Today is Bell Let’s talk day. For readers who aren’t Canadian. Bell Let’s Talk Day is an event promoted by the Bell Company. The company promotes talking about mental illness and reducing the stigma associated with it. For every text and mention of the #BellLetsTalk on social media today, January 25th, Bell donates 5 cents to mental health initiatives.
I think this is a great project. For some reason though I’ve never participated before but I’m going to remedy that this year.
Now why is it important to talk about mental health? For many reasons, but the main one in my opinion is that it shouldn’t be something to be ashamed of. According to The Canadian Mental Health Association 20% of Canadians will experience mental health illness at some point in their life. There are 36,478,469 people in Canada (according to worldometers.com) which means, assuming the statistics are correct, that’s around 7,295,693 people in Canada alone who experience mental illness in some point in their lives.
That’s a significant number of people. Yet it’s still something that’s not discussed as much as it should be. How do I know this? In my life so far I have suffered from both OCD and anxiety yet I can tell you that only maybe 2 of my friends know about this. One is my lifelong friend that I’ve had since second grade and the other is someone who also suffers from anxiety (I guess the cats out of the bag now though…). Why don’t I mention it more often you might ask. If I think it’s nothing to be ashamed of why don’t I speak about it? The reason for this is the connotations that are still stuck to most mental illness. I might have OCD and anxiety but that it does not mean the same thing to me than it does to someone who has never experienced it. Not everyone is accepting of people with mental illness, most often because they don’t know all the information. Then there’s the fact that some people generalize mental illness by the things they do know.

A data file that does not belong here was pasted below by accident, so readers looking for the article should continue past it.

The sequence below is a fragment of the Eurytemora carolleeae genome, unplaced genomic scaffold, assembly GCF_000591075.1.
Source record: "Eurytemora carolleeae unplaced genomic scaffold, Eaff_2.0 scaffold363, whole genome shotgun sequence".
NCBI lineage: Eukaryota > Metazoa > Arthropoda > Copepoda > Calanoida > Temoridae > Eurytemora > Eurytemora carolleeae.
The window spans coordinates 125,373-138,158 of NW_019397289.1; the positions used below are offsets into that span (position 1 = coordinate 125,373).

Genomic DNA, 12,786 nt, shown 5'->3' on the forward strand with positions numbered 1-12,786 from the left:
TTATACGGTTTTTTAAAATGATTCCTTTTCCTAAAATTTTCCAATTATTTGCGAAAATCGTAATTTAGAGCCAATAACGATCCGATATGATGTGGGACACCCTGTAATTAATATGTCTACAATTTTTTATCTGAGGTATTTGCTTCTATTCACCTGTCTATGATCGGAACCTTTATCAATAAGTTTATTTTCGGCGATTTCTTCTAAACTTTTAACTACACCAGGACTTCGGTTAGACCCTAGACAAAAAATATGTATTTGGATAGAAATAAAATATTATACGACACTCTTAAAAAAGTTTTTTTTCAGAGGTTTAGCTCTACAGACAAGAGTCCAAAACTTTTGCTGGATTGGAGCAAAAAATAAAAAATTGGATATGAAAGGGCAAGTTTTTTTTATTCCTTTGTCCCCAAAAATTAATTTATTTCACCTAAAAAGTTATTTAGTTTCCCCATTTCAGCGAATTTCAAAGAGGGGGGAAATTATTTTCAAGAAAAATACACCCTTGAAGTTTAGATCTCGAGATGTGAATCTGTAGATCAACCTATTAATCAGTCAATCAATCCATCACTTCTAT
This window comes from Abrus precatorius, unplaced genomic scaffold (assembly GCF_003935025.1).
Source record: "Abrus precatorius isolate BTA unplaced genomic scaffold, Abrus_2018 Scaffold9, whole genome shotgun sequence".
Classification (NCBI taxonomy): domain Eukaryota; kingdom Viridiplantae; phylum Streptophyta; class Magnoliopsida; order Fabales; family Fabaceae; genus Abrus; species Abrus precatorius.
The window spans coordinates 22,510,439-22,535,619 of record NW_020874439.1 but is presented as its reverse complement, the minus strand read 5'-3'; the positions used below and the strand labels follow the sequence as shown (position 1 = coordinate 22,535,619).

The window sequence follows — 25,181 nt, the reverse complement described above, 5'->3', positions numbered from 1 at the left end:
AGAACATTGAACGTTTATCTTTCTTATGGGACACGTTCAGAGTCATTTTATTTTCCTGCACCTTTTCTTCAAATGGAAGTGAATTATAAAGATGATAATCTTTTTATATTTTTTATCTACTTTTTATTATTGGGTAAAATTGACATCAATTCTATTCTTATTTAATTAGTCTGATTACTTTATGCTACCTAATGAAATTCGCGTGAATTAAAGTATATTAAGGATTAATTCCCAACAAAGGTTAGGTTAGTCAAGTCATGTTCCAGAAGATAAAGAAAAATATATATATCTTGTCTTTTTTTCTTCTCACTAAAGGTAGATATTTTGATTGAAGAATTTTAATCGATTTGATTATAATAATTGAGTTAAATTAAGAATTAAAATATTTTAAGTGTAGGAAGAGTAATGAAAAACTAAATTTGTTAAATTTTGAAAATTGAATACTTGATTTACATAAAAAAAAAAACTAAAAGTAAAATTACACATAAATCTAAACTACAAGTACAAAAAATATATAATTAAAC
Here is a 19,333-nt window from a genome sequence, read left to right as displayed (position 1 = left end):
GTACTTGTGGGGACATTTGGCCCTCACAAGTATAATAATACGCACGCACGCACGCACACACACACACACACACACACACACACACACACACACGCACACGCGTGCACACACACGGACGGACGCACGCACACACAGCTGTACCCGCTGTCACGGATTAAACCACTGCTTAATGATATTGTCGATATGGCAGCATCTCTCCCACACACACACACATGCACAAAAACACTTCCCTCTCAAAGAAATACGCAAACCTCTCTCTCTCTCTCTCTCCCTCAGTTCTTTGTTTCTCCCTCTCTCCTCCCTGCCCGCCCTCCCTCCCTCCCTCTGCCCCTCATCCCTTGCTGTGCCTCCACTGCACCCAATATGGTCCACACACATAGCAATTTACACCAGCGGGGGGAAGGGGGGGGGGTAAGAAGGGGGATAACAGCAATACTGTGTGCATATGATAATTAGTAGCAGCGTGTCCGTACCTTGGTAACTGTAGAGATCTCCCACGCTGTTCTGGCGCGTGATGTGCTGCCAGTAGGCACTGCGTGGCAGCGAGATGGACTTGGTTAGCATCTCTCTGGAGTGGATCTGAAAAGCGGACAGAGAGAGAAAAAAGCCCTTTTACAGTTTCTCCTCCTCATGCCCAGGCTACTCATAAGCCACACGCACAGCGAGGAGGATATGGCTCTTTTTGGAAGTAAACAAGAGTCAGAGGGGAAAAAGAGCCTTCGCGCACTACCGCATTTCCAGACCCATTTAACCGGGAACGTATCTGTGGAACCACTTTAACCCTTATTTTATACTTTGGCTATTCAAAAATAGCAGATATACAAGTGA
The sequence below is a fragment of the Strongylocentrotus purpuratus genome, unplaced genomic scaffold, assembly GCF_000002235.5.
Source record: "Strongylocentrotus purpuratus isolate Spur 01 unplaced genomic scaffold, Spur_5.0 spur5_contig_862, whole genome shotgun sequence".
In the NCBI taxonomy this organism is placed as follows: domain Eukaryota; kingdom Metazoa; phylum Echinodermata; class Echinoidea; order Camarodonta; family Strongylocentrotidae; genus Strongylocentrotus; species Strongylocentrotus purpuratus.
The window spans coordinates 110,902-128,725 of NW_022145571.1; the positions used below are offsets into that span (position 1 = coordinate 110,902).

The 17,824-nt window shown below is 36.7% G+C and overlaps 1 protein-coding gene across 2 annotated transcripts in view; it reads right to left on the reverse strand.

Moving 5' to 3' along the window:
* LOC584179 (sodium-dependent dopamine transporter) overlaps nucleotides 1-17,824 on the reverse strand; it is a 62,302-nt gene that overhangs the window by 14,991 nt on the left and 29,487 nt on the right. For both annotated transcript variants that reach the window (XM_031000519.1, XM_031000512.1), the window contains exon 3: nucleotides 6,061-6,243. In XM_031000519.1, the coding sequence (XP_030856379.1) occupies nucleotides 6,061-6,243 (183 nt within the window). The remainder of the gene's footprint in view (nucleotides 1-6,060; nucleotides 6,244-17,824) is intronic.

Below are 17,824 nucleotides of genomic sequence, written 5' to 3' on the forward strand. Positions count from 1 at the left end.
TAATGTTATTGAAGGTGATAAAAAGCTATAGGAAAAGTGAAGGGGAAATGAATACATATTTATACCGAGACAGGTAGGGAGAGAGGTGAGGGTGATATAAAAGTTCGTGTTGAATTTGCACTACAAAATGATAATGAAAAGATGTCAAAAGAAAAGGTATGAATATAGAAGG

I will explain this better with an example of one of my pet peeves. Keep in mind that this is one personal example of a pet-peeve/ reaction I get that’s associated with anxiety that gets on my nerves, but that everyone is different and the same things might not bother someone else.
On multiple occasions people who know about my anxiety (family, doctors, friends, bosses etc…) will respond this way when I have a problem (I’ve mostly seen this when I let someone know I am not feeling well). “Are you sure it’s not just anxiety?” “Don’t worry, you’re probably just anxious”
These people mean no harm. There honestly trying to help. But to me it sounds like “your exaggerating, what you’re feeling, it isn’t real, you need to calm down” and let me tell you be it anxiety or not what I feel is as real to me as it will ever be. I am fully aware that when I am sick or under stress anxiety can be a contributing factor, but I when I feel unwell and the only cause is anxiety I know the difference between being sick and anxious and feeling sick because I am anxious. I learnt how to tell the difference a while ago.
So when you tell someone are you sure it’s not just anxiety, know that that does not help. It kind of undermines what I am feeling and also what will it achieve? What do you think is going to happen? I am going to be like oh, wow I had no idea, thank you for telling me how I feel, I will now press this magical internal button and make it stop! It doesn’t work like that I wish it did but it doesn’t.